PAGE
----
I've done 10 coast to coast walks but they've all been camping ones.
>Hamish Brown's "Scotland Coast to Coast" (Patrick Stephens, 1990)
>describes a coast to coast route in the Highlands using B&Bs and
>hostels. It's out of print but second hand copies should be available
>from amazon and the like.
I had trouble getting hold of this last year. I couldn't get a copy
on the Internet for love nor money, but managed to borrow it from a
If I recall correctly, Hamish Brown's walk is based on the walker
carrying his/her own pack rather than using a luggage transfer
>I had trouble getting hold of this last year. I couldn't get a copy
>on the Internet for love nor money, but managed to borrow it from a
£15 is quite a lot for a 2nd hand paperback, but the 2 others listed
are £22 and £46 so I guess it's collectible!
Stop ID cards and the Database State
>>I had trouble getting hold of this last year. I couldn't get a copy
>>on the Internet for love nor money, but managed to borrow it from a
>£15 is quite a lot for a 2nd hand paperback, but the 2 others listed
>are £22 and £46 so I guess it's collectible!
Typical! I don't need it now (as I still have PeeWiglet's copy!)
If you are prepared for it, I reckon you can probably get away with turning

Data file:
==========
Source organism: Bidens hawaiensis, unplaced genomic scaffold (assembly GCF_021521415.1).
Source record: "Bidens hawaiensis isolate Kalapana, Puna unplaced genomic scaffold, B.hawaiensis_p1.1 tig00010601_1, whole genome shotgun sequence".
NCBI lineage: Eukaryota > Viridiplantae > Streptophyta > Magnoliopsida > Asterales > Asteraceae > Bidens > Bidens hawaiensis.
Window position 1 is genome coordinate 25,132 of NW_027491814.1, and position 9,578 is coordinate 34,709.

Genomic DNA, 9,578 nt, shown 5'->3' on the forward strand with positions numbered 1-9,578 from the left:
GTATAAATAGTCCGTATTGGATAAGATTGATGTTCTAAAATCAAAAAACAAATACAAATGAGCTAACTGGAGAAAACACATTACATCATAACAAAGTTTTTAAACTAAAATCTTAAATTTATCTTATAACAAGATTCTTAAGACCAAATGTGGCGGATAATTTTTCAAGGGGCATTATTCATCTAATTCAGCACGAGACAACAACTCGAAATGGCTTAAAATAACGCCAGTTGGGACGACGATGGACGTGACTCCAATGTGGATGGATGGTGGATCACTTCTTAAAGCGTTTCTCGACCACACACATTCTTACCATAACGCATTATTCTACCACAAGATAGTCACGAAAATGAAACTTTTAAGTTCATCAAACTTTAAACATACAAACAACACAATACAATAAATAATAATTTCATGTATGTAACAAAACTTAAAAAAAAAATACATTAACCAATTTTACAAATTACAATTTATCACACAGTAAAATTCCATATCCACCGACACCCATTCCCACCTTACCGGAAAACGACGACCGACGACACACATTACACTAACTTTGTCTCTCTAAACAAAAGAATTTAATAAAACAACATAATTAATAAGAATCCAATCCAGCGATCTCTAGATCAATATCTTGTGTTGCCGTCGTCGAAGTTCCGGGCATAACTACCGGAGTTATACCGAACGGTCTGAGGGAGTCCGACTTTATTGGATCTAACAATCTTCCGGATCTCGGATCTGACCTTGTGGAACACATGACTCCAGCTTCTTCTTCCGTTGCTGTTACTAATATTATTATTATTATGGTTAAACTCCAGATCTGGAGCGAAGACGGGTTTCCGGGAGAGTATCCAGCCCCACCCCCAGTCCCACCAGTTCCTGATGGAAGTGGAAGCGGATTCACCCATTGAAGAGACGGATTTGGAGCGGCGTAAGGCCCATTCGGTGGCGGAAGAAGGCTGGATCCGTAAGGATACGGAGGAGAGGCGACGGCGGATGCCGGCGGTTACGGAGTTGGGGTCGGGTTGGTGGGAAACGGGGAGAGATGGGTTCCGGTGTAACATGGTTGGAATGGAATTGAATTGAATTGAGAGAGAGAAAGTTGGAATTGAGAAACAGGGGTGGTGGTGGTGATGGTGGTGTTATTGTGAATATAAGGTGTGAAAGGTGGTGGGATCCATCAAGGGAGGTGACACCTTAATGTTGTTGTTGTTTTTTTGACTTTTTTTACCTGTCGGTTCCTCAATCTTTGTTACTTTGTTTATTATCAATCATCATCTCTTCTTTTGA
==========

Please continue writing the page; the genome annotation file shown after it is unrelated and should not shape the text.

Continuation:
up on spec in most places. We certainly noticed a lot of B&Bs that you
would never find on internet searches or tourist info request; and
paradoxcally you find a lot that arent quite what you though when you book
before. In fact some of the best stays have been turning up in small
villages at 9pm and finding a B&B by asking the residents that has turned
out to be fantastic(In fact one in Kinloch Rannoch, the lady was selling up
and had officially closed it but opened it up just for us - Scottish
hospitality is very much like this)
One fault we always made was carrying loads of food thinking that we'd be in
the wilds all the time and forgetting that civilisation has come to Scotland
a long time agao and they do have shops. The only place where I think we
would have gone hungry was the Allt Beithe Youth Hostel in Glen Affric(but
even then I think someone would have been kind) and they always cram in more
residents than they have bunks for anyway.
"Judith" <no.spam.for....@aol.com> wrote in message
Don't think there's a luggage transfer service on this route, but lots of
'Challengers' seem to travel light using B&B's and hostels. If you log into
the Challenge website: www.tgochallenge.co.uk and click on Latest News
you'll find a fairly comprehensive accommodation list that should get you
across Scotland if you plan things right.
It's a wonderful experience. Best of luck,
>Cant say I found the book [Hamish Brown's "Scotland Coast to Coast"]that useful for the TGOC.
No, but it was an interesting read for me. I was quite a nervous
first-time coast-to-coaster and was interested to see one way of doing
it. Also, at that time I was interested in doing a B&B route although
I found that the book is quite out of date now.
>You recall correctly - if my memory is right! I don't think there are
>luggage transfer services available in Scotland except for long distance
>routes like the Southern Upland Way and West Highland Way.
There is for some local holidays, for example this one:
"The Torridon Circle Walking Holiday"
I haven't done this one but I have been on a group holiday with them
before I moved to Scotland and enjoyed it.